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New Haven mayor worries about search for police chief after Dominguez withdraws

New Haven Mayor Justin Elicker.
Lori Mack
/
Connecticut Public Radio

New Haven Acting Police Chief Renee Dominguez has withdrawn her nomination to take the job on a permanent basis. Dominguez would have been the city’s first official female chief, but was rejected by the city’s Board of Alders on Monday.

“It’s disappointing, it’s definitely disappointing to women. I don’t want to say that I was not selected because I am a woman, that is not the case,” Dominguez said at a press conference Friday afternoon. “However, to be able to be the first female police chief would have been amazing, would have been historic, and I wish the city was able to have that with me, and with this police department.”

Mayor Justin Elicker nominated Dominguez, who has been on the force since 2002 and has served as acting chief for the last nine months. He thanked her for being willing to participate in the nomination process, but he has reservations about the search ahead. Elicker said he worries local politics will make it difficult to attract the right candidate for the city’s chief of police.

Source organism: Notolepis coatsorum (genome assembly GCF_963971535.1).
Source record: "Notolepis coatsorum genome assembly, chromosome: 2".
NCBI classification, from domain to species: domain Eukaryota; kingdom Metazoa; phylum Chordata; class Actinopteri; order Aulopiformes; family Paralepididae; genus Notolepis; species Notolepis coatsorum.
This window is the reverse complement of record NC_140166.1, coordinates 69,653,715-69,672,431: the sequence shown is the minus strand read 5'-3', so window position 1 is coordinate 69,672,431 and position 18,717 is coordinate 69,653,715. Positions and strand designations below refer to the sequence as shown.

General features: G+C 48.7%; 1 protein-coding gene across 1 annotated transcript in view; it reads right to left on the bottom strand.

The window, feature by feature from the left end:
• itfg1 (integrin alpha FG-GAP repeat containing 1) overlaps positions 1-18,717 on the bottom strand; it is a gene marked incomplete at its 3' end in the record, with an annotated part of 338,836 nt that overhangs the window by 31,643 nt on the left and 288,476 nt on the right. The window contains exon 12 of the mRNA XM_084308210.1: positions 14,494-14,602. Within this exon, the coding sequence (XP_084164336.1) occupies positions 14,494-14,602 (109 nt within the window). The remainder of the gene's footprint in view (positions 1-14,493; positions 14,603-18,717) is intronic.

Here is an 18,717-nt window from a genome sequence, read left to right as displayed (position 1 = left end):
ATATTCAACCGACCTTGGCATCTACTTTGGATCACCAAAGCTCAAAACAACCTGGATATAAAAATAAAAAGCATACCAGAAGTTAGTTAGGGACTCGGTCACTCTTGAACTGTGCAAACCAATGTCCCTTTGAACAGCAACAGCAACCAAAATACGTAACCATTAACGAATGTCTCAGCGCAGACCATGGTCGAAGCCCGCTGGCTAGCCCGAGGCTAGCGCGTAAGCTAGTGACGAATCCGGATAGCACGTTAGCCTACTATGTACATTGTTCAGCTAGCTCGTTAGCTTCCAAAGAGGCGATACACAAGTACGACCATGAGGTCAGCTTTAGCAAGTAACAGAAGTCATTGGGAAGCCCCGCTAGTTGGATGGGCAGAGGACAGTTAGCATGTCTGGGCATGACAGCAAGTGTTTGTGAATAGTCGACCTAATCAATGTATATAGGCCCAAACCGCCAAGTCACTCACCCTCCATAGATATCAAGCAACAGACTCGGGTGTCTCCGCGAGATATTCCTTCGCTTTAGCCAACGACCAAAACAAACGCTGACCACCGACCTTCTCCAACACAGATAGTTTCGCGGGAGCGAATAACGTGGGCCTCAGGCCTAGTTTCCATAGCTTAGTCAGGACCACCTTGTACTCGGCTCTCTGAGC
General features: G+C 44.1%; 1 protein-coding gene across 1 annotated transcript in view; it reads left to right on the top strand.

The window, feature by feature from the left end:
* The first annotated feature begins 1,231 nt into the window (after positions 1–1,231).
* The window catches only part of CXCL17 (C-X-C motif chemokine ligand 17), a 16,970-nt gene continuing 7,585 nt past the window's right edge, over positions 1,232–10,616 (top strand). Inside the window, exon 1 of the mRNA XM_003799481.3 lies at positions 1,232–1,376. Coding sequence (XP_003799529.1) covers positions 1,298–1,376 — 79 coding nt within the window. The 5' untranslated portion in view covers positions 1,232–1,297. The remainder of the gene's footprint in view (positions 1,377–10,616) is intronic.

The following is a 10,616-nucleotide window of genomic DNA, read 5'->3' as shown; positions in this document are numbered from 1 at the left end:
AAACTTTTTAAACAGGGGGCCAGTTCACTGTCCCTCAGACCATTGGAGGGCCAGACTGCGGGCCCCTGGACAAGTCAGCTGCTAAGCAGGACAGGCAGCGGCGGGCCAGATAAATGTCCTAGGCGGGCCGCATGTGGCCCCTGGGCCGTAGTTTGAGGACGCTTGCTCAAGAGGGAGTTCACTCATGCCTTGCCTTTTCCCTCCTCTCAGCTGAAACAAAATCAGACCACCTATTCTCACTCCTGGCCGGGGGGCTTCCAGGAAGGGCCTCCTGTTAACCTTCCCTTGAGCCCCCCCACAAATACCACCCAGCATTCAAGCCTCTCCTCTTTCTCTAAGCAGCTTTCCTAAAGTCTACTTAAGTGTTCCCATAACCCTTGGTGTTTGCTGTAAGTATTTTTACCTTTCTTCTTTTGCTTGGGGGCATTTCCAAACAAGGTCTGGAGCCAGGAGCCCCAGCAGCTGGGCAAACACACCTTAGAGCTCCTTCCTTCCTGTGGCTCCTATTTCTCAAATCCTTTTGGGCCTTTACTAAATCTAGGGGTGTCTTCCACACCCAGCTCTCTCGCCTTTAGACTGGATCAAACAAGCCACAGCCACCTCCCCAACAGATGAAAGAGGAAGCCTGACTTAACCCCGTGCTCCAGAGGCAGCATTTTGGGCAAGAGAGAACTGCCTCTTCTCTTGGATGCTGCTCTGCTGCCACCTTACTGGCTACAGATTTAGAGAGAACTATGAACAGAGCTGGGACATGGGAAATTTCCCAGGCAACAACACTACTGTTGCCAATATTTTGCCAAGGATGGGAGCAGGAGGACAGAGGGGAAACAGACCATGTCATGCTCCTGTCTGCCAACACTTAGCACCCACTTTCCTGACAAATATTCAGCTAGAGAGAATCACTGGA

“Frankly, I worry that after the way that this confirmation process has gone that it will be more difficult to attract candidates because politics is a difficult thing in New Haven,” he said.

Elicker says he will hire an outside body to help lead a national search for the next chief. Dominguez had said she will stay on until the search is complete.

“Navigating those politics, my fear is, will turn some people away who are highly qualified for the job but don’t want to manage through the morass,” Elicker said.

The mayor said he wants a candidate who wants to be on the cutting-edge of policing. He said he wants someone to coordinate with community social worker teams the city wants to establish to help respond to things like mental health crises.

Members of the Board of Alders had said they failed to confirm Dominguez as chief because they wanted a national search for an expert in community policing, and someone to increase diversity in police leadership.

Cassandra Basler is a radio reporter and editor at Connecticut Public. She has covered juvenile justice, the opioid crisis, immigration, social justice and inequity. You can find her reporting in New Haven and Fairfield counties. She previously worked at WSHU Public Radio and her work has appeared on NPR’s All Things Considered, Morning Edition and Here & Now.